Environment

News stories regarding Molokai’s outdoor environment

Season’s First Pup

Wednesday, March 18th, 2015

Season’s First Pup

Photo by Sly Lee, Marine Bio.Tech, National Parks Service, Kalaupapa

This black-coated baby is the first Hawaiian monk seal of the season born on Papaloa Beach, Kalaupapa last week.  Researchers don’t yet know whether it’s a boy or a girl. The mother, named RV06 by scientists, was also born in Kalaupapa in 2005, said Diane Pike, Molokai response coordinator for the Monk Seal Foundation.

Last year, RV06’s pup died after three days, but so far this year, mother and pup seem to be doing fine, Pike said.

Hawaiian monk seals are highly endangered, with only about 1,100 individuals alive today. Scientists believe the Hawaiian monk seal, along with the Hoary Bat, are the only two species of mammals indigenous to the Hawaiian Islands.…

Man Camp Called Off

Wednesday, March 18th, 2015

When California resident Bryce Anderson visited Molokai in February, he thought it was the perfect place to get away from the city.

Anderson runs a company called Man Skills Academy (MANSA), a San Francisco-based organization built on developing men’s real-life skills and social relatability that Anderson feels are lost to technology. Wanting to hold a back-to-the-basics nature retreat for MANSA, Anderson created Man Camp Molokai and began promoting the island and the event to group members.

“Are you ready for the adventure of a lifetime on the coolest island in the entire world??!” he posted on the social planning site meetup.com.…

Molokai Wildfire Protection Plan

Friday, March 13th, 2015

Hawaii Wildfire Management Organization News Release

The Hawaii Wildfire Management Organization, in collaboration with the Molokai Fire Task Force, will hold community input meetings to help develop a Community Wildfire Protection Plan (CWPP) for Molokai.  The meeting will be held on Wednesday, March 18 from 5 to 7 p.m. at Kulana `Oiwi.

Wildfires have great impacts on Molokai residents and natural resources, affecting daily life like road closures, evacuations, post-fire flooding and tax payer dollars. Fires affect human health and safety, such as creating dust and smoke, impacting water quality and resident and firefighter safety. They also affect the ecosystem including watersheds, forests, coral reefs and fisheries.…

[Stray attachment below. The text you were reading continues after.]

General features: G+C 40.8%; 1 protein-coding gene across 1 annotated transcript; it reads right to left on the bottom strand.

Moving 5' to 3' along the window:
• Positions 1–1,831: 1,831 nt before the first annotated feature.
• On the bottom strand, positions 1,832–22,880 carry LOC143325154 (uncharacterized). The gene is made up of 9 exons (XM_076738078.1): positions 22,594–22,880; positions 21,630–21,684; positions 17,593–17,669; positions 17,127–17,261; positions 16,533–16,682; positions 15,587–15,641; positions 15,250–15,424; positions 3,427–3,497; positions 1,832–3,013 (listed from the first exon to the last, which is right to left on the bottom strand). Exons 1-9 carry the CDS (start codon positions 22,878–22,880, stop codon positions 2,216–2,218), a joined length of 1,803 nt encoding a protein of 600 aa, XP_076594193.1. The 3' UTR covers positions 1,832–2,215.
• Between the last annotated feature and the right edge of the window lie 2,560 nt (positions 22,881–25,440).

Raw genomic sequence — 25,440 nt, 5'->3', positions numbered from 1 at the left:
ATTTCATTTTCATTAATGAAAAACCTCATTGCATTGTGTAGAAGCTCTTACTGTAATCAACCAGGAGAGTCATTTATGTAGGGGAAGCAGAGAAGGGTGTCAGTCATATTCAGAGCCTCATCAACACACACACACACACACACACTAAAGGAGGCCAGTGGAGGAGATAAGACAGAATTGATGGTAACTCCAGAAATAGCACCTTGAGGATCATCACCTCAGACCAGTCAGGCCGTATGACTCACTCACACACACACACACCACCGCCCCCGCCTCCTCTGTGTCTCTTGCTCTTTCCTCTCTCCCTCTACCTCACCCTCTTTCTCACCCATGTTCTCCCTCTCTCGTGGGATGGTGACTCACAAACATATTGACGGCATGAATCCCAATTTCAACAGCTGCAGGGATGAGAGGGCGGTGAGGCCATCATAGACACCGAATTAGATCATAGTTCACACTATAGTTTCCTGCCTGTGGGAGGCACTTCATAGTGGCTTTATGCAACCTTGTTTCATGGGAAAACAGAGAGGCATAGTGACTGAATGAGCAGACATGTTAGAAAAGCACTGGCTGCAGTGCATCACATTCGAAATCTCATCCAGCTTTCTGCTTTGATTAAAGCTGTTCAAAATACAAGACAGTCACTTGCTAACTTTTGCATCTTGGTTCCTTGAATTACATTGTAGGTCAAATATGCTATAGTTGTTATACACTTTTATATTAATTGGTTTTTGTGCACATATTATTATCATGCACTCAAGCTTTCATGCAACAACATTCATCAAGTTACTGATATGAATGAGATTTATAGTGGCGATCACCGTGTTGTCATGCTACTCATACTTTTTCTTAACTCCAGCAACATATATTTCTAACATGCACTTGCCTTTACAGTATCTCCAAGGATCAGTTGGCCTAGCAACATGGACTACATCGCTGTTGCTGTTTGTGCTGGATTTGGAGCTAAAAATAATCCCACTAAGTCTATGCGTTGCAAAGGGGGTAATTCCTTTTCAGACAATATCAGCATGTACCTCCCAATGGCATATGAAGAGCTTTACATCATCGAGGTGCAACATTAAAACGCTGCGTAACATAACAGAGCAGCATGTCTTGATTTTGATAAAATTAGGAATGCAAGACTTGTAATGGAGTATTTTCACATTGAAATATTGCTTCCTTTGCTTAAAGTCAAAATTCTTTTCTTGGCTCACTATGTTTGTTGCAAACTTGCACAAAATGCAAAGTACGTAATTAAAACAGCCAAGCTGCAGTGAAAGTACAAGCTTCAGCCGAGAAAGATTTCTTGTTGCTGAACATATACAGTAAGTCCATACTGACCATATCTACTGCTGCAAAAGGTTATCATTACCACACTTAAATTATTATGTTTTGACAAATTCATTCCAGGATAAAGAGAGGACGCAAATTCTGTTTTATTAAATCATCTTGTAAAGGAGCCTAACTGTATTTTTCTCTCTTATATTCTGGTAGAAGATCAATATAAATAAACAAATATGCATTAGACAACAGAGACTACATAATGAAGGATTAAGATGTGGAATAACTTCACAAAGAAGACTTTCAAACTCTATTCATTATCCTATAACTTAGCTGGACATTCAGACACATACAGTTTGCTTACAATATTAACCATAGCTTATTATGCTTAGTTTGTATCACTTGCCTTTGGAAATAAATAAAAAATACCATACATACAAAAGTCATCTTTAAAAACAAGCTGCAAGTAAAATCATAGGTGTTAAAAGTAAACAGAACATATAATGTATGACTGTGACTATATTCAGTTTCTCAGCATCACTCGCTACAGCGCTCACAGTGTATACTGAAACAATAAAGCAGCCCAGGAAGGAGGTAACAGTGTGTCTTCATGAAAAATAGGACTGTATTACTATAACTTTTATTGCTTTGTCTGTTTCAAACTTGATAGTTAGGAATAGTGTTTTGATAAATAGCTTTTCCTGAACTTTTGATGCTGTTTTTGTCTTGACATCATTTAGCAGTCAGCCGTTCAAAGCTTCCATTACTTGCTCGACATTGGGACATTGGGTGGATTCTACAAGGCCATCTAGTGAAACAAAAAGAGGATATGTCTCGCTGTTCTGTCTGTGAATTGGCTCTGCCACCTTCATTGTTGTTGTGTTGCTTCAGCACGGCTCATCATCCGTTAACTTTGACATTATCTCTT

Agroforestry Workshop

Friday, March 13th, 2015

UH CTAHR News Release

What is Agroforestry? Combining agriculture and forestry is nothing new, and has been practiced for centuries by the ancients, who practiced growing plants vital to their survival in forests while also enhancing what was already there. The Hawaiian garden is one example, with trees and plants that serve our food, fiber, medicinal, cultural, and construction needs in a sustainable system that continues to feed itself, including us.

March 21 is the first day of spring, and what better way to celebrate this special day than to learn about agroforestry concepts and applications on Molokai. Speakers include Craig Elevitch, Alton Arakaki, Fred Richardson, and another off-island speaker.…

Become a FoodCorps Member

Thursday, February 26th, 2015

Sust`aina ble Molokai News Release

FoodCorps is currently recruiting service members throughout Hawaii who are passionate about teaching children what healthy food is, where it comes from, and expanding hands-on nutrition education programs. This includes Sust`aina ble Molokai, which is recruiting for new service members to serve on Molokai at our island schools.  The deadline to apply for the 2015–2016 school year is March 31.

FoodCorps is a national organization addressing childhood obesity and food insecurity in underserved communities, and currently operates in 16 states and the District of Columbia. Through its partnership with AmeriCorps, FoodCorps recruits, trains, and places emerging leaders, known as service members, into limited-resource communities for a year of service.…